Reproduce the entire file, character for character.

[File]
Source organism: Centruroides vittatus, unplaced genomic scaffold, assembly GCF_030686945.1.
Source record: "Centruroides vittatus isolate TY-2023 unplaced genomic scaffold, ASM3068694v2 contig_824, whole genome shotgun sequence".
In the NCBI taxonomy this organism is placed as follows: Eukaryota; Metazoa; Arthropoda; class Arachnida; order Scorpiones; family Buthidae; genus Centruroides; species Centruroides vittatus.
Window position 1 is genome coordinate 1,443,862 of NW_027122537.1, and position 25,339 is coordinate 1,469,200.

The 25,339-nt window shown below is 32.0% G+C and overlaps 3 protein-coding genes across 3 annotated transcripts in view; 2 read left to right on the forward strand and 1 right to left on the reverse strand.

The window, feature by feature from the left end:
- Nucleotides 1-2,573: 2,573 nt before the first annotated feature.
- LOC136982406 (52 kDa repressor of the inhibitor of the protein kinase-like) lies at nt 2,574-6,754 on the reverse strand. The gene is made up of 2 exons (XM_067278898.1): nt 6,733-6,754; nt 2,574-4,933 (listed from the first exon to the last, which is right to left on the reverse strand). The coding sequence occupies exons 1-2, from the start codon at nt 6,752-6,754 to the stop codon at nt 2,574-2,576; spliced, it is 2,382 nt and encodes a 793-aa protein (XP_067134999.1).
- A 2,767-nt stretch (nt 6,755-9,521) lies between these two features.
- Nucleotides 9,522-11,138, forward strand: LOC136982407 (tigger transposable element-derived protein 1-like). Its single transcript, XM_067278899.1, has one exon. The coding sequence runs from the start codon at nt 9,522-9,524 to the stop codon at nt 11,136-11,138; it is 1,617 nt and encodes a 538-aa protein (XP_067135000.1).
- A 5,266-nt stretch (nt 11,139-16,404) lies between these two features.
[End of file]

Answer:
Source organism: Centruroides vittatus, unplaced genomic scaffold, assembly GCF_030686945.1.
Source record: "Centruroides vittatus isolate TY-2023 unplaced genomic scaffold, ASM3068694v2 contig_824, whole genome shotgun sequence".
In the NCBI taxonomy this organism is placed as follows: Eukaryota; Metazoa; Arthropoda; class Arachnida; order Scorpiones; family Buthidae; genus Centruroides; species Centruroides vittatus.
Window position 1 is genome coordinate 1,443,862 of NW_027122537.1, and position 25,339 is coordinate 1,469,200.

The 25,339-nt window shown below is 32.0% G+C and overlaps 3 protein-coding genes across 3 annotated transcripts in view; 2 read left to right on the forward strand and 1 right to left on the reverse strand.

The window, feature by feature from the left end:
- Nucleotides 1-2,573: 2,573 nt before the first annotated feature.
- LOC136982406 (52 kDa repressor of the inhibitor of the protein kinase-like) lies at nt 2,574-6,754 on the reverse strand. The gene is made up of 2 exons (XM_067278898.1): nt 6,733-6,754; nt 2,574-4,933 (listed from the first exon to the last, which is right to left on the reverse strand). The coding sequence occupies exons 1-2, from the start codon at nt 6,752-6,754 to the stop codon at nt 2,574-2,576; spliced, it is 2,382 nt and encodes a 793-aa protein (XP_067134999.1).
- A 2,767-nt stretch (nt 6,755-9,521) lies between these two features.
- Nucleotides 9,522-11,138, forward strand: LOC136982407 (tigger transposable element-derived protein 1-like). Its single transcript, XM_067278899.1, has one exon. The coding sequence runs from the start codon at nt 9,522-9,524 to the stop codon at nt 11,136-11,138; it is 1,617 nt and encodes a 538-aa protein (XP_067135000.1).
- A 5,266-nt stretch (nt 11,139-16,404) lies between these two features.